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In this episode, we are diving into chapter 1 of Grading for Equity by Joe Feldman. We will dive into what makes grading so difficult to talk about, and even harder to change.

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Show Notes

This week, marks the first episode of a series, where we will be discussing the book Grading for Equity: why it matters, and how it can transform schools and classrooms by Joe Feldman. We are so excited for this series, and to take a deep dive into this resource.

We both are familiar with this resource, and have used it to some degree as we have been on this journey to ungrading and reexamining our grading practices. With that in mind, we figured that we should share it with others, and do a more thorough read of this resource.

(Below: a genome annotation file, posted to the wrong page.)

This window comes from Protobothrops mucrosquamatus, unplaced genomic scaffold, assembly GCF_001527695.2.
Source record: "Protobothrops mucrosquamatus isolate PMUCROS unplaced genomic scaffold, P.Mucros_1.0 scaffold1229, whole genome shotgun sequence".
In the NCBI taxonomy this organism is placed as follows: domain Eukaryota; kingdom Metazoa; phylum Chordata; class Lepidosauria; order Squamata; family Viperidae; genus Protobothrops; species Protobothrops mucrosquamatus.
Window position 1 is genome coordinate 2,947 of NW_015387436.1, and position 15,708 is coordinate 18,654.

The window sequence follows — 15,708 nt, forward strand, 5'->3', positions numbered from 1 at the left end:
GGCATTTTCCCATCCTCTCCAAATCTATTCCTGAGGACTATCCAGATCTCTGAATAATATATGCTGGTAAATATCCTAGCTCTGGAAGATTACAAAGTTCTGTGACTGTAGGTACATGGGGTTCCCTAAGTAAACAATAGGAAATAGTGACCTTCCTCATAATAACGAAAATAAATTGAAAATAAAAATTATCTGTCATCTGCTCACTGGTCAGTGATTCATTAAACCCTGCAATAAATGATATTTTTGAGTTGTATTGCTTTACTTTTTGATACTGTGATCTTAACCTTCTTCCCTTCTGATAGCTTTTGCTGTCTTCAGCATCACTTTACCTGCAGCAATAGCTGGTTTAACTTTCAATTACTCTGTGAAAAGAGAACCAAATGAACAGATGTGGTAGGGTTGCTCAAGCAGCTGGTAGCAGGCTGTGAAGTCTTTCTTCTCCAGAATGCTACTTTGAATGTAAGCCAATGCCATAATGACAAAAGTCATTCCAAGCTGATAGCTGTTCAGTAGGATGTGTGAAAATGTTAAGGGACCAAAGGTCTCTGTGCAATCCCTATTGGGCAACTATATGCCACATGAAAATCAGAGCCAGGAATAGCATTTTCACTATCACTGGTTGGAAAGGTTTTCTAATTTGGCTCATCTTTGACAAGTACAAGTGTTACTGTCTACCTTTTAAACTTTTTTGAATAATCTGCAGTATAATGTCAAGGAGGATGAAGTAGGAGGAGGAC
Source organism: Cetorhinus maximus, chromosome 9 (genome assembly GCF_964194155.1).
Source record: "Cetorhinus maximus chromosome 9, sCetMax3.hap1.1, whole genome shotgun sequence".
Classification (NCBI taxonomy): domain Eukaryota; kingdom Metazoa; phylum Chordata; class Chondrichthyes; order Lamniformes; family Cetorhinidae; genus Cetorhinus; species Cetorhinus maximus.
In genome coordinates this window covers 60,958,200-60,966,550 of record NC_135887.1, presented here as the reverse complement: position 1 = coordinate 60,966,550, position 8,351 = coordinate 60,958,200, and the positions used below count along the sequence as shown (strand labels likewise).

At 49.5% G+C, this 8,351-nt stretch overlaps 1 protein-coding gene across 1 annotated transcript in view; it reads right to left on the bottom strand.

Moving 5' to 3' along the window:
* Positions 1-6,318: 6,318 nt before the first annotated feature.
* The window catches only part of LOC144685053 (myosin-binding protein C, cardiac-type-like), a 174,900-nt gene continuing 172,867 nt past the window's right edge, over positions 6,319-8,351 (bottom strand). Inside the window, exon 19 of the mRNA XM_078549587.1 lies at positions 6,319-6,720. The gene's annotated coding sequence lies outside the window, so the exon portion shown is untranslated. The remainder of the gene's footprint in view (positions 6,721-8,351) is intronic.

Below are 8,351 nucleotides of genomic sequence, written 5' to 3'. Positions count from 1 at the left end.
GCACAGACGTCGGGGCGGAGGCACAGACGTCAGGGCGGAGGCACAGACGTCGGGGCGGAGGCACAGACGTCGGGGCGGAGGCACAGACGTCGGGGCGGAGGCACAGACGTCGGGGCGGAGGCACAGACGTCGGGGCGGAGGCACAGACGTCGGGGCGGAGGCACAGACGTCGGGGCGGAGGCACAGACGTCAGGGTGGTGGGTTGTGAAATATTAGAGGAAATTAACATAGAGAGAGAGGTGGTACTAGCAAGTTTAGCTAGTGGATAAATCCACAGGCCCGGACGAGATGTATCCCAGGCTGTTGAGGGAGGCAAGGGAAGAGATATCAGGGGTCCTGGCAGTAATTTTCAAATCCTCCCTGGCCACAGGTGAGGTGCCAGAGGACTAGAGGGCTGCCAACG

One thing to keep in mind is that this is the type of resource that is best read and processed with someone else; having a critical friend or a like-minded peer is a great way to go through the ideas in this book and share perspectives. It’s the best way to really get you thinking and sharing ideas around grading, a very taboo topic of discussion in education.

This book study is going to take us through the rest of this school year, as we will break it down one chapter at a time, and spread it out across the rest of our content. There is just so much great information in this resource that we really want to do it justice.